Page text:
J. L. BELL is a Massachusetts writer who specializes in (among other things) the start of the American Revolution in and around Boston. He is particularly interested in the experiences of children in 1765-75. He has published scholarly papers and popular articles for both children and adults. He was consultant for an episode of History Detectives, and contributed to a display at Minute Man National Historic Park.

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Wednesday, January 25, 2023

Researching Historic Carpentry

The North Bennet Street School (one of my mother’s multiple alma maters) just shared a blog post about graduates working at Colonial Williamsburg.

Of the alumni profiled, Jeremy Tritchler (shown above) and Brian Weldy studied in the Cabinet and Furniture Making program and Melanie Belongia in Violin Making—though she’s now applying those skills to harpsichords.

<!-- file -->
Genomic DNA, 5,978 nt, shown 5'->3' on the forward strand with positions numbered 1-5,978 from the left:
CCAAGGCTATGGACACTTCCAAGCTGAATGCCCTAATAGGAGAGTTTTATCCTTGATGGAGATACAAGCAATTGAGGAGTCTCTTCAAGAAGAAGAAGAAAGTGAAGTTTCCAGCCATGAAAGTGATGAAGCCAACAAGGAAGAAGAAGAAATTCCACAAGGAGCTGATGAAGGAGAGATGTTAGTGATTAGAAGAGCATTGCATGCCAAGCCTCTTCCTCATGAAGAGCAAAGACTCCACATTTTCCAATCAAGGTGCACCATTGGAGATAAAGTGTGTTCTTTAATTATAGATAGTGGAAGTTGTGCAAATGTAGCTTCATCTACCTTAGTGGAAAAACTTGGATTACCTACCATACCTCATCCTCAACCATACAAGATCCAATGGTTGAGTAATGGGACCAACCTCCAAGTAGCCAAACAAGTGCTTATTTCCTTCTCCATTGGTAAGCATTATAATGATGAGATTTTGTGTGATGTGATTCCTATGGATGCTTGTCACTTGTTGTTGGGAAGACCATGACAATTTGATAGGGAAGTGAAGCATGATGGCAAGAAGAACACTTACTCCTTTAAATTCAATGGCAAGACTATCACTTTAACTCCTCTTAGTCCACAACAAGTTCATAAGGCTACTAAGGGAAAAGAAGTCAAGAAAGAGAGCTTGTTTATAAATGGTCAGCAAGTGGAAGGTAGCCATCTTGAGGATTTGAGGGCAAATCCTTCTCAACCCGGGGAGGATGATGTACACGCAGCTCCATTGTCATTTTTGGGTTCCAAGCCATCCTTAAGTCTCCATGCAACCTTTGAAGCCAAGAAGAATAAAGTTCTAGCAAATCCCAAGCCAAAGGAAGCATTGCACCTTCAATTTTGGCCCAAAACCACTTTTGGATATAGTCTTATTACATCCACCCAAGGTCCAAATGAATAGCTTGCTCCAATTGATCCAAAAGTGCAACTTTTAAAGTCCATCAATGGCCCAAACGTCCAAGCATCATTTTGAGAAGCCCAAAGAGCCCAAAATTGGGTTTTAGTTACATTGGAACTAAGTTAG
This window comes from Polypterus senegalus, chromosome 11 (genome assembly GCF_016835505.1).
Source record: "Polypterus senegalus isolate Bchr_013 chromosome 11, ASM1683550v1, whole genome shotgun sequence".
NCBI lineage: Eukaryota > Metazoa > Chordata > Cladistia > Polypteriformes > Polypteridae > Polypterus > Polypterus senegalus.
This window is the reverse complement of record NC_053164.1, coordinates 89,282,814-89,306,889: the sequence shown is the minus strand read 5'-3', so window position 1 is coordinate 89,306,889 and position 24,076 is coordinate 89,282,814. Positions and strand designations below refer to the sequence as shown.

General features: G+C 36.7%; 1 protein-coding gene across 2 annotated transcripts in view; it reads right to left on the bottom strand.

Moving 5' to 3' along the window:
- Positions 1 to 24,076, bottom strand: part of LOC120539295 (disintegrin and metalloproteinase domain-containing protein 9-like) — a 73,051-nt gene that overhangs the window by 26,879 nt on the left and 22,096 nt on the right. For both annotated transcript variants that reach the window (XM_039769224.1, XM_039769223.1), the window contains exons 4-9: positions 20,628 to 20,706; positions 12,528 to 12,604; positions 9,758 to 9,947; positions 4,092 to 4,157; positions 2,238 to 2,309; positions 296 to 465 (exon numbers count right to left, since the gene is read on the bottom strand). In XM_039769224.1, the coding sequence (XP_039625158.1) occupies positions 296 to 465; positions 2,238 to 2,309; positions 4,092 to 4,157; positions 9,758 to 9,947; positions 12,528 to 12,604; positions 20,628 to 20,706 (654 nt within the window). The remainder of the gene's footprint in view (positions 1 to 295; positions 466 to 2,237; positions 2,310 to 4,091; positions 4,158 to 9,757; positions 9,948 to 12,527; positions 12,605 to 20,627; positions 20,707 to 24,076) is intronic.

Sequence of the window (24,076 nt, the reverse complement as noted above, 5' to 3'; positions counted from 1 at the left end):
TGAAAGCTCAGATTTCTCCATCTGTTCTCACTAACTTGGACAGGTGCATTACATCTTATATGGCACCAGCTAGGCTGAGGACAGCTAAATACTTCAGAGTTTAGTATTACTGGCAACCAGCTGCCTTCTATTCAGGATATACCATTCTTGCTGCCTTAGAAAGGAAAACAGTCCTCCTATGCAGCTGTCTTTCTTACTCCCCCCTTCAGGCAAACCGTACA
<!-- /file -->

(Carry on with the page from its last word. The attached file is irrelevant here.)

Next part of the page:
Tritchler was a geologist before trying the North Bennet Street School, and Belongia was a professional musician and law student. (My mother had also worked in several careers, in addition to raising two kids, when she decided to study piano tuning and repair.)

Today these three graduates are in the part of Colonial Williamsburg’s costumed staff who also work with wood and other eighteenth-century materials to produce cabinets, musical instruments, and other objects.

Meredith Fidrocki writes of Weldy, a master in the joiner’s shop:
Projects require meticulous research. How did a colonial Joiner make this efficiently and economically? Figuring that out is one of Brian’s favorite parts of the job. “Not too many people can say they’ve crawled up in the steeple of the Bruton Parish Church,” he laughs, recalling up-close exploration of the 18th-century church on the museum grounds. “The beams come together in a beautiful latticework.” In the shop, he’s currently recreating one of the circular windows from the church.
In fact, all three craftspeople speak of enjoying the research side of the job.

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